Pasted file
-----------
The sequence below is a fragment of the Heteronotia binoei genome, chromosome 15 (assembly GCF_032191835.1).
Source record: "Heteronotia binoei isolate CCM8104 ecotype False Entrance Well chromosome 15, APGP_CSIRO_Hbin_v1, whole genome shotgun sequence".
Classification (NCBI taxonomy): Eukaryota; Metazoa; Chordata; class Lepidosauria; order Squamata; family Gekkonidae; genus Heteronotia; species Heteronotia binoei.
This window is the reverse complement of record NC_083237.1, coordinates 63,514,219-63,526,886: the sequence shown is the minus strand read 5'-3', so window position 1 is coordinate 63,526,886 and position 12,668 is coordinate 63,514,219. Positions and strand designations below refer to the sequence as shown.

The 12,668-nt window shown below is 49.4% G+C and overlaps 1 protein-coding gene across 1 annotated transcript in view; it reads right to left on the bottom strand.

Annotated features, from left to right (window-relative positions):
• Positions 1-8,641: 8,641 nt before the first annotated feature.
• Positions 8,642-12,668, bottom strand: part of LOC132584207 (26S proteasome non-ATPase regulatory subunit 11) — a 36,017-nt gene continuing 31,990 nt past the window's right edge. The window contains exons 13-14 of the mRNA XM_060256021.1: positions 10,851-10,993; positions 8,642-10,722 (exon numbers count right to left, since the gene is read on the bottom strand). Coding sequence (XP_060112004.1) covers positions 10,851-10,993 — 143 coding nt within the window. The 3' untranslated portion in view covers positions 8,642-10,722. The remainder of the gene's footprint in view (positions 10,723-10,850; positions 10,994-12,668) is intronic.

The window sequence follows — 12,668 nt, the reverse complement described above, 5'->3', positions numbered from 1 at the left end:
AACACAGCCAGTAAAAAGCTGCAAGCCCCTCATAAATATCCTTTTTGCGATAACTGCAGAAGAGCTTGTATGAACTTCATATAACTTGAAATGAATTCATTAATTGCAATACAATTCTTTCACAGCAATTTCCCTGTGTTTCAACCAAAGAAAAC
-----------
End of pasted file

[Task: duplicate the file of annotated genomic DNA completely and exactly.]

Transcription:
The sequence below is a fragment of the Heteronotia binoei genome, chromosome 15 (assembly GCF_032191835.1).
Source record: "Heteronotia binoei isolate CCM8104 ecotype False Entrance Well chromosome 15, APGP_CSIRO_Hbin_v1, whole genome shotgun sequence".
Classification (NCBI taxonomy): Eukaryota; Metazoa; Chordata; class Lepidosauria; order Squamata; family Gekkonidae; genus Heteronotia; species Heteronotia binoei.
This window is the reverse complement of record NC_083237.1, coordinates 63,514,219-63,526,886: the sequence shown is the minus strand read 5'-3', so window position 1 is coordinate 63,526,886 and position 12,668 is coordinate 63,514,219. Positions and strand designations below refer to the sequence as shown.

The 12,668-nt window shown below is 49.4% G+C and overlaps 1 protein-coding gene across 1 annotated transcript in view; it reads right to left on the bottom strand.

Annotated features, from left to right (window-relative positions):
• Positions 1-8,641: 8,641 nt before the first annotated feature.
• Positions 8,642-12,668, bottom strand: part of LOC132584207 (26S proteasome non-ATPase regulatory subunit 11) — a 36,017-nt gene continuing 31,990 nt past the window's right edge. The window contains exons 13-14 of the mRNA XM_060256021.1: positions 10,851-10,993; positions 8,642-10,722 (exon numbers count right to left, since the gene is read on the bottom strand). Coding sequence (XP_060112004.1) covers positions 10,851-10,993 — 143 coding nt within the window. The 3' untranslated portion in view covers positions 8,642-10,722. The remainder of the gene's footprint in view (positions 10,723-10,850; positions 10,994-12,668) is intronic.

The window sequence follows — 12,668 nt, the reverse complement described above, 5'->3', positions numbered from 1 at the left end:
AACACAGCCAGTAAAAAGCTGCAAGCCCCTCATAAATATCCTTTTTGCGATAACTGCAGAAGAGCTTGTATGAACTTCATATAACTTGAAATGAATTCATTAATTGCAATACAATTCTTTCACAGCAATTTCCCTGTGTTTCAACCAAAGAAAAC